For more than a decade, Nick Jonas has been living with type 1 diabetes. After being diagnosed with the disease at age 13, the singer-musician-songwriter-actor decided to become a role model for other young people affected by the disease. He co-founded the not-for-profit organization Beyond Type 1, focusing his efforts on education and raising funds to help find a cure.

During his concert tour last summer, Jonas teamed up with Sun Life Financial to help raise awareness about the disease, meeting young fans with diabetes across Canada along the way. Here’s what he has to say about his incredible journey:

Recognizing the early signs of diabetes is crucial. What were your first indications that something wasn’t right?

A month or two before my diagnosis, I noticed I was losing weight – around 15 pounds in 2 or 3 weeks. I was thirsty all the time and felt irritable. I really felt my body was shutting down.

Between acting, singing, recording and performing, your schedule is very hectic. How do you prepare yourself physically?

I try to think 10 steps ahead every day. Before I go onstage, I check and make sure my blood sugar is okay, using a continuous glucose monitor. When I’m onstage, I’ve got juice on the side of the stage in case my blood sugar goes low.

Nick JonasWhy is it important for you to share your story publicly?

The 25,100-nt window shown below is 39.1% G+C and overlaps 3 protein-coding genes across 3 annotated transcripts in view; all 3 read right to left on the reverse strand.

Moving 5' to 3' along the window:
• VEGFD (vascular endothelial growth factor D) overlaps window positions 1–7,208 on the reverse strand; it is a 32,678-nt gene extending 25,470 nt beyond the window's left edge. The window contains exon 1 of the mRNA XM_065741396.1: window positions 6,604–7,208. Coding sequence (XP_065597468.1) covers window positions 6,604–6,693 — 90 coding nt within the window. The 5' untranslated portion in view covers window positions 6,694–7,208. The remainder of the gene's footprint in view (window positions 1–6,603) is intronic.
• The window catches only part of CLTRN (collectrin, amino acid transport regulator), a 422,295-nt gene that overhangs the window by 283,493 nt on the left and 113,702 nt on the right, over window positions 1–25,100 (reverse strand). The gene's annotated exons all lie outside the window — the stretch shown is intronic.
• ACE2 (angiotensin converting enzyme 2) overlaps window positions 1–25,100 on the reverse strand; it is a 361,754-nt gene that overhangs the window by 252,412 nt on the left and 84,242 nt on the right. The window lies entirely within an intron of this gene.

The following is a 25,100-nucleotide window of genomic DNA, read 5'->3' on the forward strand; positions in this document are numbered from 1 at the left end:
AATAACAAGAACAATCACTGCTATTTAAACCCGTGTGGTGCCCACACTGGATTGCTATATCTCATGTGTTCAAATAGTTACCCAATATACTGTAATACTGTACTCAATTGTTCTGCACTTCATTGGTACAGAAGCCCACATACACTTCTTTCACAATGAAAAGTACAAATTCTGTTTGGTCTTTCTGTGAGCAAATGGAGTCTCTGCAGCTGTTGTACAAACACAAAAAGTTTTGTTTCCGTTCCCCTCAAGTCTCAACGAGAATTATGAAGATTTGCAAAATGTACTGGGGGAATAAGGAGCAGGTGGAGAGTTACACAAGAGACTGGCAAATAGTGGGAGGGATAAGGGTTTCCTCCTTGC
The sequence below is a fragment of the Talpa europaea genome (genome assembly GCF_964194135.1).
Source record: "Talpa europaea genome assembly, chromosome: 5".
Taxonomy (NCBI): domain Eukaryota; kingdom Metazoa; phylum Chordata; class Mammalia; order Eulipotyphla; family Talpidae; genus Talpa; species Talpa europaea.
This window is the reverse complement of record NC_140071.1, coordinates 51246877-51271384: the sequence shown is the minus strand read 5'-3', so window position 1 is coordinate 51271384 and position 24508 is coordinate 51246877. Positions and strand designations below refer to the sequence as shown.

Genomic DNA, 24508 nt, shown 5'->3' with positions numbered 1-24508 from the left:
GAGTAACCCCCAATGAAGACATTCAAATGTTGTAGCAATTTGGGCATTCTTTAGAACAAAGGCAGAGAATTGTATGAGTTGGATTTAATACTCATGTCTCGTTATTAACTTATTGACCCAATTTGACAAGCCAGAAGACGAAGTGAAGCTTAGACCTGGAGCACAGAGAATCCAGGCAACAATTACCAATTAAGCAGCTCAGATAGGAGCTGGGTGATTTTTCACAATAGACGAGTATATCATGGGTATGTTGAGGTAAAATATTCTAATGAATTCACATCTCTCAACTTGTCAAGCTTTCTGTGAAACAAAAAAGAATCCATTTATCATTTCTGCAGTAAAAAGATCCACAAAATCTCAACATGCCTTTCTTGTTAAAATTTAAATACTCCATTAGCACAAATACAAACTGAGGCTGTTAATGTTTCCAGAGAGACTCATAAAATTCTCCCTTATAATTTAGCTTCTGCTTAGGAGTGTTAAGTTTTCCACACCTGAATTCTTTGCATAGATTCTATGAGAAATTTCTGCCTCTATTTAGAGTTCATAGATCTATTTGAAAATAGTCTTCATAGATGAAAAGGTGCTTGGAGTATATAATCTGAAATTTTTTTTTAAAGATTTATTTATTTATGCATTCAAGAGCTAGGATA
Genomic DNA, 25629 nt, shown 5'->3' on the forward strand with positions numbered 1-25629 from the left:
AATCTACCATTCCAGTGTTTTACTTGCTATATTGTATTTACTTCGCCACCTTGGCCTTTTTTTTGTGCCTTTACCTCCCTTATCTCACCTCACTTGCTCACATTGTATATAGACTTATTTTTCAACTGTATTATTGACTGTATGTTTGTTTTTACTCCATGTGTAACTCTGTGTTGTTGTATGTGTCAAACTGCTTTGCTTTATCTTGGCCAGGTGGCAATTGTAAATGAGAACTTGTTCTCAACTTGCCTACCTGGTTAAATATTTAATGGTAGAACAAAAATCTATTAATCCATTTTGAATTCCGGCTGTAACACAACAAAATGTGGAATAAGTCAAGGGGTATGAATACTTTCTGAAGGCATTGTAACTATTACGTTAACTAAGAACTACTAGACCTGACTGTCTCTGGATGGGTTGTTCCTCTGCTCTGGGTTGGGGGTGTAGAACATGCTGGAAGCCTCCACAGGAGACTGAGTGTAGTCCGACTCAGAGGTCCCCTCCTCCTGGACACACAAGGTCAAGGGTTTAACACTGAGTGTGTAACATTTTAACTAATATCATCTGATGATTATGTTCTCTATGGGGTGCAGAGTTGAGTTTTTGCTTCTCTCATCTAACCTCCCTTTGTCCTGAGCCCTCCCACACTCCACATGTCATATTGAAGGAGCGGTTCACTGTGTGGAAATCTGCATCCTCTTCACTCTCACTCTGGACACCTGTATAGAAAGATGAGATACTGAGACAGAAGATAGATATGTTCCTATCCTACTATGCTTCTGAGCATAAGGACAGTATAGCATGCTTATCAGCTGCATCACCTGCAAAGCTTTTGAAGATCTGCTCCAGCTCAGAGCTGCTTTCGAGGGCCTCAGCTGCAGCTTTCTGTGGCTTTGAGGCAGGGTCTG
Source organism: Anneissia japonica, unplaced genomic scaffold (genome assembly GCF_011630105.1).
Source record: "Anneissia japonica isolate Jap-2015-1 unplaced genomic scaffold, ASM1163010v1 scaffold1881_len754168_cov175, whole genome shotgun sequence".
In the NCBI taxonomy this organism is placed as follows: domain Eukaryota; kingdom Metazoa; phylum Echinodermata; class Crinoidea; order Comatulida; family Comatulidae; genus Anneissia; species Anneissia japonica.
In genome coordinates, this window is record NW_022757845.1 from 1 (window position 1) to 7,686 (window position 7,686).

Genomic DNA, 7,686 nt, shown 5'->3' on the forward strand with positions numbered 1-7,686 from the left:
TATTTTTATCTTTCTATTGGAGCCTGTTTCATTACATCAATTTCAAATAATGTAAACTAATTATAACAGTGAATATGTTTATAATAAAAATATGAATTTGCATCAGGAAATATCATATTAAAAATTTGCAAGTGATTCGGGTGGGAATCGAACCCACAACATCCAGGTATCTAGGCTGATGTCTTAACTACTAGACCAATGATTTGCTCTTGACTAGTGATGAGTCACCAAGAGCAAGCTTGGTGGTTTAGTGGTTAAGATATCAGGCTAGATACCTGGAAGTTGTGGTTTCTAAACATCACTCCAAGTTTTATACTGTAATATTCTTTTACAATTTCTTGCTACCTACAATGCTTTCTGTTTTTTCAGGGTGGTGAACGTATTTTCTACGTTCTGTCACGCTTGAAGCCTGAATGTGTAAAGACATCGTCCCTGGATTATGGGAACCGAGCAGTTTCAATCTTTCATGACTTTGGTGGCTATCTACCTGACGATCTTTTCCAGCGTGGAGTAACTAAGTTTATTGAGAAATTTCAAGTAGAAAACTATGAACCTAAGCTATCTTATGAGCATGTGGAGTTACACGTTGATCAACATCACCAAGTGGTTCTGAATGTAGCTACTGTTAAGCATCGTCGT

Diabetes is something I live with every day. And any time you have a personal connection to something like that, it can become a priority to speak up about it and make it something you can share and find ways to break down the misconceptions about what diabetes is.

I hope to be an example of someone who has dealt with challenges – something that could have really slowed me down. But I made a commitment to myself that I wouldn’t let it and I would live beyond my diagnosis.

What do you hope to accomplish through your charity, Beyond Type 1?

We’re about education, advocating and finding a cure, and a big piece of that is connecting with people within their communities, both those living with diabetes themselves, and their families and friends. I want to bring some awareness around the disease as a whole – and that you can do what you want to do while living with a manageable disease.